Use this command to verify that the pod is operating after the Operator has been successfully installed:

kubectl get pod -n pod_name-system
NAME                                         READY   STATUS    RESTARTS   AGE
pod_name-controller-manager-10gbf76b2f-fwey6   2/2     Running   0          7s

Sample generated CRD:

Now that we have seen how to create a CRD, let us explore some of the operations of Kubernetes CRD.

The primary operations in CRD are:

  • Creating a table
  • Creating a record
  • Getting a list of records
  • Getting a record
  • Deleting a record

Let us now explore each one of them briefly.

Creating a table

Use the following command to create a table in CRD (syntax)

kubectl create -f table_name.yaml

Example

kubectl create -f vegetable.yaml

NOTE: This is similar to the following SQL command -

CREATE TABLE table_name;

Creating a record

Use the following command to create a record in CRD (syntax)

kubectl create -f record_name.yaml

Example

kubectl create -f brinjal.yaml

Getting a list of records

Use the following command to get a list of records in CRD (syntax)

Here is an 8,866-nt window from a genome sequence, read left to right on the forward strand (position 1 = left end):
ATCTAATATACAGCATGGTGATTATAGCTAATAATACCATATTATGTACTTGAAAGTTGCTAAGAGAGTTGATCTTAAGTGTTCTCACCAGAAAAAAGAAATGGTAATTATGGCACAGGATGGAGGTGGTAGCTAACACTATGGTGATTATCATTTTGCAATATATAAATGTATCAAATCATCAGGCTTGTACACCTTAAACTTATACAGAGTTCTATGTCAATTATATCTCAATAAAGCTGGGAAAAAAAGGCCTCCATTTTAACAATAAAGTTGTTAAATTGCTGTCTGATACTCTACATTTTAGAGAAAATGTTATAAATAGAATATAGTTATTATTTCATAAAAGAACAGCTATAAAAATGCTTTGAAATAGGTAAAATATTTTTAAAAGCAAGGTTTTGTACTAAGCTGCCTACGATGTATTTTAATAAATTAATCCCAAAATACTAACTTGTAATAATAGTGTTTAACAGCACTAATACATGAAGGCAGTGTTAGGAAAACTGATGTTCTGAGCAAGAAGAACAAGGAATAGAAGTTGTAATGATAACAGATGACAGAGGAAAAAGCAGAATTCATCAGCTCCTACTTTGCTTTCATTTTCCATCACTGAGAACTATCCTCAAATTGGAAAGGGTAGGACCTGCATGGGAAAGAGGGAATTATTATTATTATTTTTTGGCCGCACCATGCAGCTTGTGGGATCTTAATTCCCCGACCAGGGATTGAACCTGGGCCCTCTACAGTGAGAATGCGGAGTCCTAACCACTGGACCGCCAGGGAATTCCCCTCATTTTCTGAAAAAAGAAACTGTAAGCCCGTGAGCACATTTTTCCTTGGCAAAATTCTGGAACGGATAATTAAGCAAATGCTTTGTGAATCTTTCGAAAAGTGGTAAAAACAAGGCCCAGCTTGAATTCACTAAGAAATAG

kubectl get table_name

Example

kubectl get vegetables

Getting a record

Use the following command to get a record in CRD (syntax)

kubectl get table_name record_name

Example

kubectl get vegetable brinjal

Deleting a record

Use the following command to delete a record in CRD (syntax)

kubectl delete table_name record_name

Example

kubectl delete fruit apple

Conclusion

In this article, we explored Customer Resouce Definitions (CRDs) and Custom Resources(CRs)  in Kubernetes and the use cases of CRDs. We also discussed the various CRD formats, how to set up a CRD using Table definition and Operator, and the various operations we may perform after successfully creating a Kubernetes CRD.

Diksha B Patro
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September 12, 2022